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Joplin – Summer 2011

28 Jul

On July 16, I volunteered in Joplin with UBC interns, youth group students, the Dudley family, and Kevin Carpenter and his son, Wally. We worked at Mission Joplin, a ministry of Forest Park Baptist Church. An emergency version of our own Second Mile, Mission Joplin exists to provide tornado survivors with free food, clothing, household items, toiletries, books, toys, and other items such as mattresses. Tornado survivors who had lost their homes had signed up by the dozens to receive these mattresses, and our job was to load them into their vehicles.

As two of the interns began to maneuver a brand-new mattress into the back of one Joplin tornado survivor’s SUV, a few water-stained receipts and documents slid out of the vehicle. “Be careful,” the 75-year-old man warned. “My whole life is in there.”

Not long after that, I approached J.D. Dudley, who was visiting with our supervisor, a local woman named Naomi. As I came within earshot, I heard her telling J.D. about her first drive through the damage zone. The destruction had been so complete that she had not been able to recognize the neighborhoods along 26th Street near St. John’s hospital. “By the time I got to Main Street,” she said with tears welling up in her eyes, “I broke down crying. I looked for somewhere to pull over, but there wasn’t any place. There was too much debris.”

Misty, the coordinator of Mission Joplin, had been planning to set up the ministry for a year without knowing why. A series of trips to Mission Arlington in Texas had simply inspired her and her husband to start a similar ministry based out of Forest Park. Just days after the tornado, their pastor called and asked, “Are you ready for Mission Joplin?” They were indeed.
Donations have flooded into Mission Joplin from all across the country, but after a disaster of this magnitude – 6,700 homes destroyed and around 15,000 people displaced – donations alone are not enough. Volunteers are needed badly. Mission Joplin has been staffed by people like Misty and Naomi more than eight hours a day, six days a week, for two months. Like Naomi, they are still dealing with the personal impact of the storm and they are at risk for burning out.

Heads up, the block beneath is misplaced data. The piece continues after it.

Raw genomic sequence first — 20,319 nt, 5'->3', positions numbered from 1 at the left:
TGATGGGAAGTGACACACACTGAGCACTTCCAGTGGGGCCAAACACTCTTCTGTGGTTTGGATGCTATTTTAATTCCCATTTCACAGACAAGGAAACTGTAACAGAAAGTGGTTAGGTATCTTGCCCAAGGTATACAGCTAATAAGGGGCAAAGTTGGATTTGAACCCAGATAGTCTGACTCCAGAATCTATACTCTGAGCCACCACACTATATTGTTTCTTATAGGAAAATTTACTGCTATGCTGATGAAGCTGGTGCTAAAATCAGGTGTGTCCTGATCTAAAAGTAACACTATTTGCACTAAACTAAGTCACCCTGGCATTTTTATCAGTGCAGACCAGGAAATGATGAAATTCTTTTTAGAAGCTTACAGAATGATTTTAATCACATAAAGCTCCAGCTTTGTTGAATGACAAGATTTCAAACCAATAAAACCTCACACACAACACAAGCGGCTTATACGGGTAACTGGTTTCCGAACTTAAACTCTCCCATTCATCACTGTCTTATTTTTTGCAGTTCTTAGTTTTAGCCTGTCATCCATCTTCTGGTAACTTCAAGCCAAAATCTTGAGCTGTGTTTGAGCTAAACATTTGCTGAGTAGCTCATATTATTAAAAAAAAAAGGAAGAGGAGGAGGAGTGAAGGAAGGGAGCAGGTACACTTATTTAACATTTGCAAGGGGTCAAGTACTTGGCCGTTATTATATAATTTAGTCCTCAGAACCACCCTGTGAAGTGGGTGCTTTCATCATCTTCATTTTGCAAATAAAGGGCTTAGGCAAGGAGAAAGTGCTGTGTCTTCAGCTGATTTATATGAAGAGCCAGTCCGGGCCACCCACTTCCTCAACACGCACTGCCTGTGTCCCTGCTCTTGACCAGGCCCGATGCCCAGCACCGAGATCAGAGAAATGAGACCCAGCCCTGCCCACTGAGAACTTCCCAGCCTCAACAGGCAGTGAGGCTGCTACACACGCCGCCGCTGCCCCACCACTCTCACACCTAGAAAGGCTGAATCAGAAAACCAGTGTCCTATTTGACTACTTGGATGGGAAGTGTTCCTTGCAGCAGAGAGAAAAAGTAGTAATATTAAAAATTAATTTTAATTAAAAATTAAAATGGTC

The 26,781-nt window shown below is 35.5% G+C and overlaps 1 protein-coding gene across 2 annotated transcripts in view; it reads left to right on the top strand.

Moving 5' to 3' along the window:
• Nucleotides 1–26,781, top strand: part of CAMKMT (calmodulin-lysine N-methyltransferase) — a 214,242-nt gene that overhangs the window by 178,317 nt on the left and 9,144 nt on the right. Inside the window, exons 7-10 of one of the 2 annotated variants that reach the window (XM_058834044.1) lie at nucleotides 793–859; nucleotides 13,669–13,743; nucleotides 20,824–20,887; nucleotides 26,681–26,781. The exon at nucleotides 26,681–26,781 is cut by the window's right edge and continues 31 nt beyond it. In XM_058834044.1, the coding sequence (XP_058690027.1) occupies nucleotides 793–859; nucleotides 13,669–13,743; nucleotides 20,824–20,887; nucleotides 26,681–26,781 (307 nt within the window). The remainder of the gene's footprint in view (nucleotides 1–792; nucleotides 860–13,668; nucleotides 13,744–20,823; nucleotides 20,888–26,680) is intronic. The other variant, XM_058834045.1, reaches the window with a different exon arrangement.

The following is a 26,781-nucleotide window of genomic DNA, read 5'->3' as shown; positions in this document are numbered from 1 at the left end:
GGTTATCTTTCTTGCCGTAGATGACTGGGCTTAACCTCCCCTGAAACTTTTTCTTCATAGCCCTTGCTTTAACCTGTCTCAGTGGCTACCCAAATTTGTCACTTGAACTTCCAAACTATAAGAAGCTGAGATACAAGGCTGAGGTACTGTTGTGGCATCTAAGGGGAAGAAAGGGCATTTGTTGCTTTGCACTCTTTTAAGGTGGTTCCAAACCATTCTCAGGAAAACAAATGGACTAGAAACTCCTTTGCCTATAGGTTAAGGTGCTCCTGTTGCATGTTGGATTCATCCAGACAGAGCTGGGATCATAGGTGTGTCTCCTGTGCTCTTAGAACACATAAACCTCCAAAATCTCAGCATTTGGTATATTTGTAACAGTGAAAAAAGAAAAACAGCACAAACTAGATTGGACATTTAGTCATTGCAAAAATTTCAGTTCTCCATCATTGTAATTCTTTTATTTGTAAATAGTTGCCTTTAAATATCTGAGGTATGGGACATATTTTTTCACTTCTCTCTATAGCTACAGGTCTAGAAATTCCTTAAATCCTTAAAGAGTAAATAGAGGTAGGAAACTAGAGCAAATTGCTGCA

This is where I believe our church comes in. Joplin is only 90 minutes away. It is closer to us than most towns in Arkansas. We have Joplin natives in our congregation. Families like mine have roots in the area dating back more than a century. The people of Joplin are our neighbors, and Mission Joplin provides us a prime opportunity to represent Christ to them. I ask each one of you to consider gathering your families, your Bible fellowships, and your life groups and driving up there to help minister to the tornado victims and to the members of Forest Park. From what I’ve seen, they would drive to N.W. Arkansas en masse if the roles were reversed.

If you are willing to join or help lead a volunteer group, please send me an e-mail at jdverhoeven@sbcglobal.net. We are already planning some trips in August.

Written by Jonathan VerHoeven

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Posted by on July 28, 2011 in General Missions, Jerusalem, Joplin

 

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